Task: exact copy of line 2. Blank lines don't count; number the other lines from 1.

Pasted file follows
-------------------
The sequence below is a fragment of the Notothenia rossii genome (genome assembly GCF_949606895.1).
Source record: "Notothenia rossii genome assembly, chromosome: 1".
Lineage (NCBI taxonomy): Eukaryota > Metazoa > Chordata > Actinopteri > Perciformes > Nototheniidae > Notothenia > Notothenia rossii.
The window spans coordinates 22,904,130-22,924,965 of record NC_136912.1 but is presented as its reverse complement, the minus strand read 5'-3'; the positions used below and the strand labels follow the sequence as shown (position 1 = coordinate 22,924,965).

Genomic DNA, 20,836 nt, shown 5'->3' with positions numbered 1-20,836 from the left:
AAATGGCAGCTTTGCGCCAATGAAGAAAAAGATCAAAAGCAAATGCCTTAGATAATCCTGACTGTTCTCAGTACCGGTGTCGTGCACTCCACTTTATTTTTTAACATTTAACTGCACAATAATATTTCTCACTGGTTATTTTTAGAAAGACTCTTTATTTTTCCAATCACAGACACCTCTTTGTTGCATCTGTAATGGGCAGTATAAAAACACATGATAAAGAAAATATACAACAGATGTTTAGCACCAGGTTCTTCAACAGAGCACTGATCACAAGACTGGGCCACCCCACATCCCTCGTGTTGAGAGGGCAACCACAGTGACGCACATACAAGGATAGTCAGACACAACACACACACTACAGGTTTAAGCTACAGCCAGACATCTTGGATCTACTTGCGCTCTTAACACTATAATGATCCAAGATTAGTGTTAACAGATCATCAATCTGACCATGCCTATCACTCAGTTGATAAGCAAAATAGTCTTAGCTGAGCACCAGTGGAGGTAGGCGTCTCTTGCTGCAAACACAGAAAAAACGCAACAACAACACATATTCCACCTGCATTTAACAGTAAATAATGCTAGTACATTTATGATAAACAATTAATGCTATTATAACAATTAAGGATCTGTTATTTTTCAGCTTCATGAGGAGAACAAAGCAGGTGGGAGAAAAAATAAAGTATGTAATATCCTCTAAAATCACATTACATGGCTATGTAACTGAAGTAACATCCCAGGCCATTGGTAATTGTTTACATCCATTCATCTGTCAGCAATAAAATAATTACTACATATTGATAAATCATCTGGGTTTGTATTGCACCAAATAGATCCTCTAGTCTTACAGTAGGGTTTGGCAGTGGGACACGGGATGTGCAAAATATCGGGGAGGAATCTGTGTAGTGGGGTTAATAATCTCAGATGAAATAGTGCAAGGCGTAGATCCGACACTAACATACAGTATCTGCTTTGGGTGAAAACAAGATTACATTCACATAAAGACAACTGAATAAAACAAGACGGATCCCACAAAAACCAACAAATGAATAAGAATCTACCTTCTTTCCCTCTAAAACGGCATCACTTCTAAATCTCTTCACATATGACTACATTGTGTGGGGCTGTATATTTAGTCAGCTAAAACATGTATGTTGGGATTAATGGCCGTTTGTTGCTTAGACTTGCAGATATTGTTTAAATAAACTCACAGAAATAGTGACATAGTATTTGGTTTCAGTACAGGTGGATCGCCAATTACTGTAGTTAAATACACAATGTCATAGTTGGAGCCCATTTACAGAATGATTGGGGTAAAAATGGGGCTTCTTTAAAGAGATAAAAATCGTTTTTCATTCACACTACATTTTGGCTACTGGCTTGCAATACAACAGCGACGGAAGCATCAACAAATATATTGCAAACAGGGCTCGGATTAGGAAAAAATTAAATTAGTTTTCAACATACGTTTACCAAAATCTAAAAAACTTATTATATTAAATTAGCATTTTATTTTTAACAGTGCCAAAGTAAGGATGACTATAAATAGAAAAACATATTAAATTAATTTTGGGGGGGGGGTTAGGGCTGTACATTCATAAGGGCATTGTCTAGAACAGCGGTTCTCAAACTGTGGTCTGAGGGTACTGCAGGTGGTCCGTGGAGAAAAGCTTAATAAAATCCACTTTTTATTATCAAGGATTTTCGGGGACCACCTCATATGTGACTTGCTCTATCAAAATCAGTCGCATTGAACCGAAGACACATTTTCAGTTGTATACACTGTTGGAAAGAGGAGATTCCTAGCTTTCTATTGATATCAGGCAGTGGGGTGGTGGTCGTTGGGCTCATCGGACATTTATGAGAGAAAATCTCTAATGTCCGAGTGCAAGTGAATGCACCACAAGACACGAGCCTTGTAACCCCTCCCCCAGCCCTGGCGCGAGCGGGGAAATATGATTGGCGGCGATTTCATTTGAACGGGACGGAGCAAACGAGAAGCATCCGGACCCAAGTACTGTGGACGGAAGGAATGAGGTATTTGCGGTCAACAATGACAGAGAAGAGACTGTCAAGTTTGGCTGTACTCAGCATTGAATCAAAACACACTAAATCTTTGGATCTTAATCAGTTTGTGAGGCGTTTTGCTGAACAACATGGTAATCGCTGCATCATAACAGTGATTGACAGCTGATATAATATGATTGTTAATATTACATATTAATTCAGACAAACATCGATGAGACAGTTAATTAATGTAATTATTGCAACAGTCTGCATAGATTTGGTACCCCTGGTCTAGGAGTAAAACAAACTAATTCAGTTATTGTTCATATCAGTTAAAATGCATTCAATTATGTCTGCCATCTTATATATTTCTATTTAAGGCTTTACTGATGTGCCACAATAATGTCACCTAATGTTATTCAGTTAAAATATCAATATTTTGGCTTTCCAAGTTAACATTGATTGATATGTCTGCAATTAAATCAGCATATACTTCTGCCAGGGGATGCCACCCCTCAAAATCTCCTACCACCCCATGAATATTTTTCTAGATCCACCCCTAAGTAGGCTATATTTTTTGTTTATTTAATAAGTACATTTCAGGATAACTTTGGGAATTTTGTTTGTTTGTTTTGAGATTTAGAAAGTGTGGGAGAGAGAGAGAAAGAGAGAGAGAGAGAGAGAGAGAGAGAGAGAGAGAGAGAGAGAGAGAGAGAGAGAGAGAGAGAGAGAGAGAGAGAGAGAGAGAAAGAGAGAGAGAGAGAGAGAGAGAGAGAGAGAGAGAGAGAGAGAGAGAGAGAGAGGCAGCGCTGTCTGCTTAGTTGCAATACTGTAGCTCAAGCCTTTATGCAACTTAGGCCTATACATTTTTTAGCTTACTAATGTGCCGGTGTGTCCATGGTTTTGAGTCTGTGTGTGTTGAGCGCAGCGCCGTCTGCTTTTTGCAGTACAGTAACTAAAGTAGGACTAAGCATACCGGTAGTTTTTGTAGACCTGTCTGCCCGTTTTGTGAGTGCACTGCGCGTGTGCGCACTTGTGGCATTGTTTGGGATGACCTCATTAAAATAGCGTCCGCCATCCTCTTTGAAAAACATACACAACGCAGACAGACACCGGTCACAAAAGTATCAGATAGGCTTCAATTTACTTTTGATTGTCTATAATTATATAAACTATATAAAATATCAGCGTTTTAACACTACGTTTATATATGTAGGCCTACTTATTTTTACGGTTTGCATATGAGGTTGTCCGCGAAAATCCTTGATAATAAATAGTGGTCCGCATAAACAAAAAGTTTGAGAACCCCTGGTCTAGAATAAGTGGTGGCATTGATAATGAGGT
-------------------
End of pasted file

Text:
Source record: "Notothenia rossii genome assembly, chromosome: 1".